Male hormones regulate stomach inflammation in mice

Male hormones regulate stomach inflammation in mice

Scientists determined that stomach inflammation is regulated differently in male and female mice after finding that androgens, or male sex hormones, play a critical role in preventing inflammation in the stomach. The finding suggests that physicians could consider treating male patients with stomach inflammation differently than female patients with the same condition. The study was published in Gastroenterology.

Researchers made the discovery after removing adrenal glands from mice of both sexes. Adrenal glands produce glucocorticoids, hormones that have several functions, one of them being suppressing inflammation. With no glucocorticoids, the female mice soon developed stomach inflammation. The males did not. However, after removing androgens from the males, they exhibited the same stomach inflammation seen in the females.

"The fact that androgens are regulating inflammation is a novel idea," said co-corresponding author. "Along with glucocorticoids, androgens offer a new way to control immune function in humans."

While this study provides insight into how inflammation is being regulated in males, the author said additional research is underway to understand the process in females.

Whether inflammation is inside the stomach or elsewhere in the body, the author said rates of chronic inflammatory and autoimmune diseases vary depending on sex. Eight out of 10 individuals with autoimmune disease are women.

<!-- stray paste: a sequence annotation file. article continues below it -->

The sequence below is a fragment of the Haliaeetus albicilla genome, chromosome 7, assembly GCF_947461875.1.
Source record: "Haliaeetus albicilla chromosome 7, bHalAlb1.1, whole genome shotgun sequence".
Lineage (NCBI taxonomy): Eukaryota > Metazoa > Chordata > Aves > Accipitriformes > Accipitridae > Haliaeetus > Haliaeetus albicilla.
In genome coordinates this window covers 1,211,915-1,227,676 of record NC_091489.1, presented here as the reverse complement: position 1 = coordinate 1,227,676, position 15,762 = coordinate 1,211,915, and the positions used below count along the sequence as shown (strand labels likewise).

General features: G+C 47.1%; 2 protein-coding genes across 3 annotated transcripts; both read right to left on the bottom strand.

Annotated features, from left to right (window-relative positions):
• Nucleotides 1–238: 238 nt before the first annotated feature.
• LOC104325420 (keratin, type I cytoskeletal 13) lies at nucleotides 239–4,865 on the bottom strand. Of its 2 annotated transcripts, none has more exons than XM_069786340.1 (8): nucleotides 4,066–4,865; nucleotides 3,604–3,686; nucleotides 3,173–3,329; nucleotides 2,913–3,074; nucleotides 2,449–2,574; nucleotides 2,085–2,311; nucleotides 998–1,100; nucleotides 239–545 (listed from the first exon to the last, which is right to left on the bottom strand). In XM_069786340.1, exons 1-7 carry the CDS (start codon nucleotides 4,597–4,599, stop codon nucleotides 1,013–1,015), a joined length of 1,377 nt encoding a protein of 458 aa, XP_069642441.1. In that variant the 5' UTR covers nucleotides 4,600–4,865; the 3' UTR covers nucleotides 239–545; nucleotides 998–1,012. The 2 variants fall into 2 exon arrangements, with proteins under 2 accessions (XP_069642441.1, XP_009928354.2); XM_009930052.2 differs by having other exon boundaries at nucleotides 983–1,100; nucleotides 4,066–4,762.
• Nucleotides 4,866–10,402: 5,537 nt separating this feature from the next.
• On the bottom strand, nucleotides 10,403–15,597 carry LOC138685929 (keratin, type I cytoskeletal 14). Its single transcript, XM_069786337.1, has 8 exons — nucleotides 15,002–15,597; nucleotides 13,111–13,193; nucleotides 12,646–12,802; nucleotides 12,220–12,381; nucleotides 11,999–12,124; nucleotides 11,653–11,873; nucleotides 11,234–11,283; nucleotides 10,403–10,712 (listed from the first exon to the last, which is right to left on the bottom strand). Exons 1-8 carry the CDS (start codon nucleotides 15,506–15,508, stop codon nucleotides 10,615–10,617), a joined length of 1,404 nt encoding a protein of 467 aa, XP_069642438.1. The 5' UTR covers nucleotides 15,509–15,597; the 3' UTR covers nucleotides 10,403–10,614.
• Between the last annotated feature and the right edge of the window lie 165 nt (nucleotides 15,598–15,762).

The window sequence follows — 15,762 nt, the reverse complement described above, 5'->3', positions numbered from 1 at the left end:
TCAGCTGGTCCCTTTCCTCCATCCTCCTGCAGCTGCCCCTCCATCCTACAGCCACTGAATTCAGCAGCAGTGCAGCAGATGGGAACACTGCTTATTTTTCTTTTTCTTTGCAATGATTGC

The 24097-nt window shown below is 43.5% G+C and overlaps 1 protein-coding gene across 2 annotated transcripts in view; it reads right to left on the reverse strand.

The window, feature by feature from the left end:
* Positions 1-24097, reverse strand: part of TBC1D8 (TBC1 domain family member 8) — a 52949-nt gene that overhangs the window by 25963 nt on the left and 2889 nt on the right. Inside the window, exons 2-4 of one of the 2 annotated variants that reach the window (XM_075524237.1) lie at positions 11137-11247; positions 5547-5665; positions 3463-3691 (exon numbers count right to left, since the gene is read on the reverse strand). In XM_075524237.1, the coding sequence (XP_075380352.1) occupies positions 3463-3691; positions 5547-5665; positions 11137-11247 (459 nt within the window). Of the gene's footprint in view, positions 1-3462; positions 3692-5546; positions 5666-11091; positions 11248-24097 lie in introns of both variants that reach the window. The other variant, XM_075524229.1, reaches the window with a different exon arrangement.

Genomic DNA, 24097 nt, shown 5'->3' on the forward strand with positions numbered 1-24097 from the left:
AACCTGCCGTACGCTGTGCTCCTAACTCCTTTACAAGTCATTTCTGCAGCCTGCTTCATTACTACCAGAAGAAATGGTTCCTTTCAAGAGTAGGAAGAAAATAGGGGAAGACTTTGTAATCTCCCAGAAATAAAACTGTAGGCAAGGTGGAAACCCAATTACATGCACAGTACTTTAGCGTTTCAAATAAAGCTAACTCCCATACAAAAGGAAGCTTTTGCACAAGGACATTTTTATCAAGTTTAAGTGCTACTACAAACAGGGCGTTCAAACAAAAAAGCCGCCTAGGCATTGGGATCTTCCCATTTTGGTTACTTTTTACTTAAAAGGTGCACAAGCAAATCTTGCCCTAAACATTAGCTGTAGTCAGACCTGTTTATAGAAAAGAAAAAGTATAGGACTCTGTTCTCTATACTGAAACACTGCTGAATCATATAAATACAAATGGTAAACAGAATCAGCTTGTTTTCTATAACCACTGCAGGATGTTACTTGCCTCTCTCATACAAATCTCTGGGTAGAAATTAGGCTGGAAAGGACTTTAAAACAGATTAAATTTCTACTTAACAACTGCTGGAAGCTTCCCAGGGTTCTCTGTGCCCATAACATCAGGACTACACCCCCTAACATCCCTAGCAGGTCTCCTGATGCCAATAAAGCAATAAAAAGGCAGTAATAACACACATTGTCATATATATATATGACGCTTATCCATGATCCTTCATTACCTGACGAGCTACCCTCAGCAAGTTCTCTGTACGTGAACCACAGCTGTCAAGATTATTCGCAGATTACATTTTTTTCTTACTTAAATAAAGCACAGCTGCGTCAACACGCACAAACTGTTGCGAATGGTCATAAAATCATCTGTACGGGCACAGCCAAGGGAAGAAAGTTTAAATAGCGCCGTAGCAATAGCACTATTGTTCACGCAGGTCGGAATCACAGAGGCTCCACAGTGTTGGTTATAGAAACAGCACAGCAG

The current research focused on stomach glands called pits, which are embedded in the lining of the stomach.

The author said the study showed that glucocorticoids and androgens act like brake pedals on the immune system and are essential for regulating stomach inflammation. In this analogy, glucocorticoids are the primary brakes and androgens are the emergency brakes.

"Females only have one layer of protection, so if you remove glucocorticoids, they develop stomach inflammation and a pre-cancerous condition in the stomach called spasmolytic polypeptide-expressing metaplasia (SPEM)," the author said. "Males have redundancy built in, so if something cuts the glucocorticoid brake line, it is okay, because the androgens can pick up the slack."

The research also offered a possible mechanism — or biological process — behind this phenomenon. In healthy stomach glands, the presence of glucocorticoids and androgens inhibit special immune cells called type 2 innate lymphoid cells (ILC2s). But in diseased stomach glands, the hormones are missing. As a result, ILC2s may act like a fire alarm, directing other immune cells called macrophages to promote inflammation and damage gastric glands leading to SPEM and ultimately cancer.

"ILC2s are the only immune cells that contain androgen receptors and could be a potential therapeutic target," the senior author said.